This must be said for Driver.  He did not use the USGA’s leased jet when he flew to Newark for this meeting.  (He correctly notes that he inherited the jet program from his predecessor Fred Ridley-- which is not the same as saying he could cancel it in these financially perilous days.) You will search in vain in the USGA financial statement for a line item about the jet or for that matter the cost of entertaining members of the executive committee and their wives at championships, where they are not needed.  For the staff, which can truly run golf tournaments, these people are heavy maintenance.

Since Driver does not have the kind of power a corporate CEO has it follows he must have the approval and backing of the executive committee. What are they thinking?  I think they are thinking about getting re-appointed.

How about executive director David Fay, who followed me in that role? I have no idea where he is at. It’s easy for me to say 16 years after the fact, but if the executive committee ordered me to fire someone from what I regarded as MY staff, I would have reacted by saying you can fire anybody you want but that means I go too.

For all I know, David may have fought heroically to save Marty Parkes, and was central in a negotiating process (Marty wisely had got himself a lawyer) whereby Marty got out with an excellent deal.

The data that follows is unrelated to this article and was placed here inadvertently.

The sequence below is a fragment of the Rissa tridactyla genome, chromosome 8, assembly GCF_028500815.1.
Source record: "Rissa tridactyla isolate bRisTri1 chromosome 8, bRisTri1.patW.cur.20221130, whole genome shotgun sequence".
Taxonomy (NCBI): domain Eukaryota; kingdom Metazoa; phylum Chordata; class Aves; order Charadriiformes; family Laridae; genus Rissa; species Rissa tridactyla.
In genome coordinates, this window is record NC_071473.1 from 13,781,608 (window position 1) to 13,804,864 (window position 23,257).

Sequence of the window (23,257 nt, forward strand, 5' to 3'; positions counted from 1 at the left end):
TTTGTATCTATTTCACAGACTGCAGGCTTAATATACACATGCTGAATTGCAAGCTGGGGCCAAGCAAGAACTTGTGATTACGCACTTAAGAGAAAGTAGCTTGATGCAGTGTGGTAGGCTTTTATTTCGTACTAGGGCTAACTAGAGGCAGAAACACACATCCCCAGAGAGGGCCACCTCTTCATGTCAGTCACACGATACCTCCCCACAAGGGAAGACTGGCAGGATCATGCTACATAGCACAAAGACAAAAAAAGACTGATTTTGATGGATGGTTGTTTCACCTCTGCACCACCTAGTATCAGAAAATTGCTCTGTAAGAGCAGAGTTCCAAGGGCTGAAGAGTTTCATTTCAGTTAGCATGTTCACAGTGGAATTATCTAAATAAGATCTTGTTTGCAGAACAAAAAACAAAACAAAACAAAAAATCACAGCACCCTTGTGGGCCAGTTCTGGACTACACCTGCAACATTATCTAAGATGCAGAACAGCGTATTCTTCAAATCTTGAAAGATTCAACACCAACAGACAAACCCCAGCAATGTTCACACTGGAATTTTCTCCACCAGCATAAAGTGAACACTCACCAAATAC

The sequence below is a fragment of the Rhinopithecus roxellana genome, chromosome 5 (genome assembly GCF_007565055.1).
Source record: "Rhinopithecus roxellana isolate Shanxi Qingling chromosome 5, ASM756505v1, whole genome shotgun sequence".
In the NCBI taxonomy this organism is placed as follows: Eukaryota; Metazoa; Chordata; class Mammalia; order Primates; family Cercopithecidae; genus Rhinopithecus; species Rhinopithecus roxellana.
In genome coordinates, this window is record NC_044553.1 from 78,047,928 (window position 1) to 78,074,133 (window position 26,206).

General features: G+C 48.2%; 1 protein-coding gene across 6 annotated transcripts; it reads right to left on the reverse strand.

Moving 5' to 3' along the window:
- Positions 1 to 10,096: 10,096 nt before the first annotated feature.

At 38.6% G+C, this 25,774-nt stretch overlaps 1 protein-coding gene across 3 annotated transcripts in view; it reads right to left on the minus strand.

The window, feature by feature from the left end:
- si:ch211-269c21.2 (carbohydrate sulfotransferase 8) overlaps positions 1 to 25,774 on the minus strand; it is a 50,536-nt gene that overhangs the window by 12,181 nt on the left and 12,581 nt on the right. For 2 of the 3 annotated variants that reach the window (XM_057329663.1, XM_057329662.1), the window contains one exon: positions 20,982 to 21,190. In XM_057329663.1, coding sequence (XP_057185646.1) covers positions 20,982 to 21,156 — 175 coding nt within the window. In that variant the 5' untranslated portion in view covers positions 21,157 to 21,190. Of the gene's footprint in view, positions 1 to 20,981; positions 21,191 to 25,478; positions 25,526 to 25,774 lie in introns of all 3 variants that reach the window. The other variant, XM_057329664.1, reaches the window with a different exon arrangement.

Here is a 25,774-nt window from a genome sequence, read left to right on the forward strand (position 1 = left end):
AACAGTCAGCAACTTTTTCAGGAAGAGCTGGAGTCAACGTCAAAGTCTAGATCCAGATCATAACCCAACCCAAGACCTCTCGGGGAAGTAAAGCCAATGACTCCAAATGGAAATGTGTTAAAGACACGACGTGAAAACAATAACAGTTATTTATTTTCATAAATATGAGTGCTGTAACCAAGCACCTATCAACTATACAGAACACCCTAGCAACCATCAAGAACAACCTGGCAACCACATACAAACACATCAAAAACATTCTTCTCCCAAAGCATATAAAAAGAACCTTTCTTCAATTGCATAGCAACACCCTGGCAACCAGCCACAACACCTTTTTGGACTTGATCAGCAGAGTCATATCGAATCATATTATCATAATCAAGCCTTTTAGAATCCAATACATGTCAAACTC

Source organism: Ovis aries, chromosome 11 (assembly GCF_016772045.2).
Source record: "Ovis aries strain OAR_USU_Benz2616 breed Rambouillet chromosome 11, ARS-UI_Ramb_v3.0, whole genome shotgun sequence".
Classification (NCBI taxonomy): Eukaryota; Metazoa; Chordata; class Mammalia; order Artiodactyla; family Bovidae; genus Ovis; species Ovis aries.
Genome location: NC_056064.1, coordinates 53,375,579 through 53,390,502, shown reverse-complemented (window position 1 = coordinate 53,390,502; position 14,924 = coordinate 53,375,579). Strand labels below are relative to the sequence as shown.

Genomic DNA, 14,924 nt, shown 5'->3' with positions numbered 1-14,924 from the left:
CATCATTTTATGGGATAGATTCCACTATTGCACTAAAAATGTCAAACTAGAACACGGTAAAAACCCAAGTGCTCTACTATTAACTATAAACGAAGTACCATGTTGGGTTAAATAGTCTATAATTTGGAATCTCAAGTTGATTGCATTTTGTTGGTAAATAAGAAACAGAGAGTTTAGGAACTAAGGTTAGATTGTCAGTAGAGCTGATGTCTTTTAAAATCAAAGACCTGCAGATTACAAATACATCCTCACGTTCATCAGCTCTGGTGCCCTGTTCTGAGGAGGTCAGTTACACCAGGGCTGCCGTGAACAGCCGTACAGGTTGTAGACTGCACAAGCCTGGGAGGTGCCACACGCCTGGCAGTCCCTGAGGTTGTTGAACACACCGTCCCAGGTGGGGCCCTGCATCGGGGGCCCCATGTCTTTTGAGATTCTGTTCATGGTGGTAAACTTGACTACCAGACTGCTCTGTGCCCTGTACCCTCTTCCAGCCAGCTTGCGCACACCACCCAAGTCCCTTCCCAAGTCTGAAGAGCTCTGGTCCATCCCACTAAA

The USGA is now a grim place.   Nobody thinks that Driver & Co. are finished firing.

I wonder how much it matters save for the exercise of egos.  The USGA is a service entity with a mix of components. It does not follow that terrible leadership causes these to fall apart.  Example:  two years ago my up-state club, 9 holes, was visited by a USGA agronomist. He too was after my time.  I purposely stayed away on the day of his visit but the club people sent me a copy of his written report. It wasn’t just good.  It was superb. The recommendations were followed and resulted in much better turfgrass.

I’m sure the same can be said of other USGA departments, e.g., handicapping and perhaps management of the Rules of Golf.  (The USGA, if known at all to casual golfers, is understood to be the US Open and Rules of Golf.  Many people think I worked 28 years for the “PGA”.)

There is no provision for impeachment. By tradition, Driver will be gone in six months.  I have been saying for years that the USGA is badly in need of an infusion of democratic procedure.  There needs to be a contested election. It doesn’t happen because the average golfer cares only his futile attempt to make a good swing. 

The decline of the USGA did not begin with Walter Driver.  I would label it as beginning in 1995 when one of Driver’s predecessors hired Kenny Rogers for $30,000 to sing at a USGA birthday party.

Kenny Rogers is as appropriate for the USGA as Jenna Jameson would be at a conclave of the College of Cardinals.

Frank Hannigan
Saugerties, New York 

 For some past letters from Hannigan, check here.